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The Big Ride

By Sheila Ascroft

Sheila AscroftI’ve been cycling for 24 years and never gone anywhere. Well, that’s not quite true. I’ve been to several somewheres over and over again.


But after 76,000 km, I’m wondering why I’ve never done a Big Ride. You know what I mean – those once in a lifetime rides across Canada or the U.S., or a 10-day tour in Italy or France or wherever. The big deal bike trips.

It’s about commitment or the lack thereof. Unless I commit to doing something, any excuse will stop me from acting. I live in the middle of Canada, so travelling to either coast to bike back involves the cost of flying and a chunk of non-earning time and bills still coming in and then what do I do with my dog? And. And. There, you see, I’ve just talked myself out of another chance of doing a massive ride (at least in my own estimation) before I’ve barely thought of it.

Funny thing though, I know that when I do commit, nothing stops me. Decades ago, I rode horses instead of bikes. I rode despite snowstorms to get to the stables, I rode despite hard packed arenas that hurt like hell when you fell off the horse, I rode despite an injured hand, a broken toe and my father’s death…. I loved being on a horse. The sense of oneness with  the big animal, the scent of hay mingled with horse sweat and oats and apples was intoxicating. Nothing stopped me from riding – until allergies forced me away completely.

So, why haven’t I done a Big Ride? Maybe it is too big a dream. Maybe it needs to be a journey with smaller destinations. Instead of thousands of kilometres over mountains, prairies, Canadian Shield rock and rivers, maybe I can think shorter, easier. I know that sounds like another cop-out, but I’ve got nothing to lose by trying it.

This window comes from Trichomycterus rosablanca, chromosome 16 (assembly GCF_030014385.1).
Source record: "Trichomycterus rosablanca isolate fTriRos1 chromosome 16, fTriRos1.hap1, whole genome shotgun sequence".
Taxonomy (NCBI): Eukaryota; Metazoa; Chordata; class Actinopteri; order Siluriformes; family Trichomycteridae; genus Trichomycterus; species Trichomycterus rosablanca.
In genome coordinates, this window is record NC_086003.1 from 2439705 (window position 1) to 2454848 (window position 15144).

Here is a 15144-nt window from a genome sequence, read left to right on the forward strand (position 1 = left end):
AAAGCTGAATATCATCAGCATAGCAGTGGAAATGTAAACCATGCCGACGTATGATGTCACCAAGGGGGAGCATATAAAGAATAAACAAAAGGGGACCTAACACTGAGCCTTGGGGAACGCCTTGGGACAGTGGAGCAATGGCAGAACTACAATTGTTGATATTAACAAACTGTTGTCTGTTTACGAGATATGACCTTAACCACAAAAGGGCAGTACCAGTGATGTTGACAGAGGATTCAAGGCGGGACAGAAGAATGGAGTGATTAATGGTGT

Every Christmas my niece sends a card with photos of our summer holiday on Lake Champlain, I think maybe this summer I’ll bike there. Peru, N.Y. really isn’t far compared to crossing Canada, only 280 km. So it’d take two or three days each way depending on hard I rode. Of course, I’d have to go through those darn Adirondacks. I’m not good at climbing. I don’t have a cyclist’s lean body and hauling extra fat uphill is hard. And I’d have to cross that scary bridge from Cornwall into New York state. And, if I’m staying over along the way, I’d have to carry a change of clothes, etc., and that would mean using panniers, which also weigh the bike down. And what if it rains? What if? What if? See, there I’ve done it again. My analytical mind freezes me into inaction.

Still, I could spend this winter paying more attention to my diet. Maybe I could shed a few pounds by training properly for hills on my indoor bike or at spinning class. Maybe I could Google a route and stick it on my wall. Maybe I could pin up those happy summer photos. Think of how good it would feel if I actually rode down. How much better the water would feel. How satisfied I’d be. Maybe I’ll phone my niece today and see if she has the first week of July free….


I’ve been cycling for 20-some years and writing about it for the last 10. My articles have been published in newspapers and magazines — and now on the women’s cycling website! I’m a member of the Ottawa Bicycle Club and the Canadian Kilometer Achiever Program. www.sheilaascroft.com

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1 comment to The Big Ride

  • Barb Hobe

    Sheila – For me, every ride is a big ride, for there is something to celebrate and enjoy: Just having the physical ability to ride, the well-maintained bike to ride, the safe streets to ride on, and the memories of multi-day rides of the past and looking forward to more in the future. I may not go for a long period of time, but I feel as if I have been on a big ride. Barb

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